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ARS Home » Research » Publications at this Location » Publication #67873


item Elliott, Norman - Norm

Submitted to: Biological Control
Publication Type: Peer Reviewed Journal
Publication Acceptance Date: 9/30/1996
Publication Date: N/A
Citation: N/A

Interpretive Summary: Coccinellids (ladybird beetles) are important predators of aphid pests, such as the pea aphid and spotted alfalfa aphid, in alfalfa. Sampling methods for coccinellids would be useful for integrated pest management (IPM) decision-making in alfalfa. We tested several sampling methods to determine those best suited for sampling adult and immature (larval) coccinellids in alfalfa. Based on ease of use, the time required for sampling, and the resulting accuracy of estimates of population density, sweepnet sampling was considered to be the best sampling method. Other methods (removal sampling, quadrat sampling, and visual counting while walking through a field) were either less accurate or took considerably more time. Our results may aid in development of IPM systems that rely more heavily on biological control than on use of chemical insecticides.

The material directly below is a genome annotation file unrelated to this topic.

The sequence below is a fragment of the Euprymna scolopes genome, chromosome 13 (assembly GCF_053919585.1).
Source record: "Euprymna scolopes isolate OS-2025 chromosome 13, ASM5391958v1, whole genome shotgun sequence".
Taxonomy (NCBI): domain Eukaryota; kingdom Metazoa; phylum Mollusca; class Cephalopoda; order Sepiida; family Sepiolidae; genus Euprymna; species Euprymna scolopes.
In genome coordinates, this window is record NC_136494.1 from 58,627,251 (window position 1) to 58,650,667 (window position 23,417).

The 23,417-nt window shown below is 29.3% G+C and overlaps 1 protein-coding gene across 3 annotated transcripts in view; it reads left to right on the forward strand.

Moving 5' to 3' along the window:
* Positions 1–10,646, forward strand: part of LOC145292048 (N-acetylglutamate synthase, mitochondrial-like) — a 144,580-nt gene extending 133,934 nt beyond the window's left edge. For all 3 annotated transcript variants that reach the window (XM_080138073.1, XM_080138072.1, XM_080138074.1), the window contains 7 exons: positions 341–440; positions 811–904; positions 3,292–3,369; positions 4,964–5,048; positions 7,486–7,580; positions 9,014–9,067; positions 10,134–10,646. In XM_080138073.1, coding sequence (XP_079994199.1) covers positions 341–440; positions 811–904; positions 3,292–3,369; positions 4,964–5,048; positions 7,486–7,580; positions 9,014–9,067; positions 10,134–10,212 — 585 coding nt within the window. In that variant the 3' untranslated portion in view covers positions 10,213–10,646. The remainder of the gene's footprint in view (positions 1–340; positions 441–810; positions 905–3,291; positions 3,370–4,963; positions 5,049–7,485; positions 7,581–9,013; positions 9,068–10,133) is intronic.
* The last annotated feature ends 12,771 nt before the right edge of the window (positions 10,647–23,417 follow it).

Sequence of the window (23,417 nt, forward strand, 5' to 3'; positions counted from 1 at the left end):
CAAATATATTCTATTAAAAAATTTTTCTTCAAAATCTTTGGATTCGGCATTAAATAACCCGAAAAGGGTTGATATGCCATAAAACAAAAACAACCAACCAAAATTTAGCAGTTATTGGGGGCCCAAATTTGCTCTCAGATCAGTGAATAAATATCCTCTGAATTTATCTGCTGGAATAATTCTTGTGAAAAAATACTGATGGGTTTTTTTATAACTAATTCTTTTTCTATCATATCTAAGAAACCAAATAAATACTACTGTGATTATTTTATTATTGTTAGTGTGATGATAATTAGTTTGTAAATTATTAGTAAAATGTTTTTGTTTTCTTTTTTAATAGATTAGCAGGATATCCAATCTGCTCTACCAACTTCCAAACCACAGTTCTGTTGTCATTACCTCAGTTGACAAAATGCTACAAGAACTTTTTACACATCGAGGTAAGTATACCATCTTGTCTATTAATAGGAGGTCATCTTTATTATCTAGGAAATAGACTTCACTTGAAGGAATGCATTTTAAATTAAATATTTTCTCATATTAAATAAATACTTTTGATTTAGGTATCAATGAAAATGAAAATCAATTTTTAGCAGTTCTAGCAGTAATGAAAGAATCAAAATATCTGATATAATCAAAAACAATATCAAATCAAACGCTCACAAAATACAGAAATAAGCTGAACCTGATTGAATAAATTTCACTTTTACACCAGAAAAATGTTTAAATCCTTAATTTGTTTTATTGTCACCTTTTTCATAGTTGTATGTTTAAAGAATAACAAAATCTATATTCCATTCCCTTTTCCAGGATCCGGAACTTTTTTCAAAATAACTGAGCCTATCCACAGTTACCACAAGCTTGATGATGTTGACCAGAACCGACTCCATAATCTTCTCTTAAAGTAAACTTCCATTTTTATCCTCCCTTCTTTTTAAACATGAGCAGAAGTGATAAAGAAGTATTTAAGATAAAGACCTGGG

Technical Abstract: Coccinellids are important predators of aphids in alfalfa. Precise, yet time-efficient sampling methods for coccinellids would be useful in integrated pest management (IPM) research and decision-making in alfalfa. We compared removal with quadrat sampling to determine if removal sampling provided useful estimates of absolute population density of adult and larval coccinellids in alfalfa. We also determined the utility of timed count and sweepnet sampling for estimating adult and larval coccinellid densities. Quadrat and removal sampling were found to be equally efficient for estimating absolute density, in terms of statistical precision per unit cost (minute of sampling) for adult coccinellids, while removal sampling was more efficient that quadrat sampling for larvae. However, removal sampling provided biased estimates of population density for adults and larvae of some species. Regression models were developed to convert estimates of relative density obtained by sweepnet and timed count samplin to estimates of absolute density (number per m**2) of adult and larval coccinellids. Sweepnet sampling was more efficient than timed counts for estimating the number of adult coccinellids per m**2, while the two methods were equally efficient for estimating larvae density.